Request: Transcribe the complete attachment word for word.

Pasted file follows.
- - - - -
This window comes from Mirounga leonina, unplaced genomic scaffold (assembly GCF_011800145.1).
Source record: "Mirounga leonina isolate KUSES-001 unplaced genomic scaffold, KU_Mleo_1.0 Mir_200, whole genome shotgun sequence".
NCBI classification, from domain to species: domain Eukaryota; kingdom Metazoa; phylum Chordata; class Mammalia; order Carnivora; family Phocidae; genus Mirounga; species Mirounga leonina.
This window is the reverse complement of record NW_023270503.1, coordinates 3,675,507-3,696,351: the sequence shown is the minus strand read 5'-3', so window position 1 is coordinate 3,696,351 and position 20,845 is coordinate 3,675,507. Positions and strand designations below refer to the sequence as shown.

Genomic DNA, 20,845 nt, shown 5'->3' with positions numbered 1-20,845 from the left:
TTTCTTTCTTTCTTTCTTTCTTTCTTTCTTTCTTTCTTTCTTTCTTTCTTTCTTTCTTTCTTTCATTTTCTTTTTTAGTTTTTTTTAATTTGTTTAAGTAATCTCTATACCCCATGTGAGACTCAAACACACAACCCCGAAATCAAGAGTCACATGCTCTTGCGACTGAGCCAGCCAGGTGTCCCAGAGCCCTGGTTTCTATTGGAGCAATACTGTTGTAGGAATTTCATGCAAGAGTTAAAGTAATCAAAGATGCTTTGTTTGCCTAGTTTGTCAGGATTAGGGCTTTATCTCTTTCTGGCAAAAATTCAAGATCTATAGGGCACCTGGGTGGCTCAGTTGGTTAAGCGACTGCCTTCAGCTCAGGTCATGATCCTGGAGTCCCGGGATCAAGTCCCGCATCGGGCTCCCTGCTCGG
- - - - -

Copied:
This window comes from Mirounga leonina, unplaced genomic scaffold (assembly GCF_011800145.1).
Source record: "Mirounga leonina isolate KUSES-001 unplaced genomic scaffold, KU_Mleo_1.0 Mir_200, whole genome shotgun sequence".
NCBI classification, from domain to species: domain Eukaryota; kingdom Metazoa; phylum Chordata; class Mammalia; order Carnivora; family Phocidae; genus Mirounga; species Mirounga leonina.
This window is the reverse complement of record NW_023270503.1, coordinates 3,675,507-3,696,351: the sequence shown is the minus strand read 5'-3', so window position 1 is coordinate 3,696,351 and position 20,845 is coordinate 3,675,507. Positions and strand designations below refer to the sequence as shown.

Genomic DNA, 20,845 nt, shown 5'->3' with positions numbered 1-20,845 from the left:
TTTCTTTCTTTCTTTCTTTCTTTCTTTCTTTCTTTCTTTCTTTCTTTCTTTCTTTCTTTCTTTCATTTTCTTTTTTAGTTTTTTTTAATTTGTTTAAGTAATCTCTATACCCCATGTGAGACTCAAACACACAACCCCGAAATCAAGAGTCACATGCTCTTGCGACTGAGCCAGCCAGGTGTCCCAGAGCCCTGGTTTCTATTGGAGCAATACTGTTGTAGGAATTTCATGCAAGAGTTAAAGTAATCAAAGATGCTTTGTTTGCCTAGTTTGTCAGGATTAGGGCTTTATCTCTTTCTGGCAAAAATTCAAGATCTATAGGGCACCTGGGTGGCTCAGTTGGTTAAGCGACTGCCTTCAGCTCAGGTCATGATCCTGGAGTCCCGGGATCAAGTCCCGCATCGGGCTCCCTGCTCGG